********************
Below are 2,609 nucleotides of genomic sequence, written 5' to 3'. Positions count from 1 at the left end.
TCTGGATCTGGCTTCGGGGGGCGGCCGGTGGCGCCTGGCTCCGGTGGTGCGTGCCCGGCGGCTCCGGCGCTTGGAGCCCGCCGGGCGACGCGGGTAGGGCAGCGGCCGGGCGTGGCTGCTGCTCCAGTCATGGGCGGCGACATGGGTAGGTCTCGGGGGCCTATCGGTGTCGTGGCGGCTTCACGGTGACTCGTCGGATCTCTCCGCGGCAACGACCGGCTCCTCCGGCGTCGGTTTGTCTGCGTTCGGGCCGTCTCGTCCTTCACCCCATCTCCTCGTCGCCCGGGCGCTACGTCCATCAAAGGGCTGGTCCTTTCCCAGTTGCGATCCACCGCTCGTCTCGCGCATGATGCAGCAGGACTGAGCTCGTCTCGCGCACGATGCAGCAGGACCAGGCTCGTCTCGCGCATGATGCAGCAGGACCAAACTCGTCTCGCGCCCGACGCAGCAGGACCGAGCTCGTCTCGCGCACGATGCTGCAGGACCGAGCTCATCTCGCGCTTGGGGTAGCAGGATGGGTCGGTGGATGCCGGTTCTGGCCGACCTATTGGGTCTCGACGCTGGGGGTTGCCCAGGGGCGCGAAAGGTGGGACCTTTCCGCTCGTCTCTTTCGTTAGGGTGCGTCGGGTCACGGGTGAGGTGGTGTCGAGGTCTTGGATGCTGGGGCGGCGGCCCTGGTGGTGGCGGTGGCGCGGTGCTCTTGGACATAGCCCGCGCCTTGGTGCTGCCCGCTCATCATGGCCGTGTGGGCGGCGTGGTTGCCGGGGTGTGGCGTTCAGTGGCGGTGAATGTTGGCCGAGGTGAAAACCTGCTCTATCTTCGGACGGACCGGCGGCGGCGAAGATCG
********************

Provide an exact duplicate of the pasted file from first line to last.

Below are 2,609 nucleotides of genomic sequence, written 5' to 3'. Positions count from 1 at the left end.
TCTGGATCTGGCTTCGGGGGGCGGCCGGTGGCGCCTGGCTCCGGTGGTGCGTGCCCGGCGGCTCCGGCGCTTGGAGCCCGCCGGGCGACGCGGGTAGGGCAGCGGCCGGGCGTGGCTGCTGCTCCAGTCATGGGCGGCGACATGGGTAGGTCTCGGGGGCCTATCGGTGTCGTGGCGGCTTCACGGTGACTCGTCGGATCTCTCCGCGGCAACGACCGGCTCCTCCGGCGTCGGTTTGTCTGCGTTCGGGCCGTCTCGTCCTTCACCCCATCTCCTCGTCGCCCGGGCGCTACGTCCATCAAAGGGCTGGTCCTTTCCCAGTTGCGATCCACCGCTCGTCTCGCGCATGATGCAGCAGGACTGAGCTCGTCTCGCGCACGATGCAGCAGGACCAGGCTCGTCTCGCGCATGATGCAGCAGGACCAAACTCGTCTCGCGCCCGACGCAGCAGGACCGAGCTCGTCTCGCGCACGATGCTGCAGGACCGAGCTCATCTCGCGCTTGGGGTAGCAGGATGGGTCGGTGGATGCCGGTTCTGGCCGACCTATTGGGTCTCGACGCTGGGGGTTGCCCAGGGGCGCGAAAGGTGGGACCTTTCCGCTCGTCTCTTTCGTTAGGGTGCGTCGGGTCACGGGTGAGGTGGTGTCGAGGTCTTGGATGCTGGGGCGGCGGCCCTGGTGGTGGCGGTGGCGCGGTGCTCTTGGACATAGCCCGCGCCTTGGTGCTGCCCGCTCATCATGGCCGTGTGGGCGGCGTGGTTGCCGGGGTGTGGCGTTCAGTGGCGGTGAATGTTGGCCGAGGTGAAAACCTGCTCTATCTTCGGACGGACCGGCGGCGGCGAAGATCG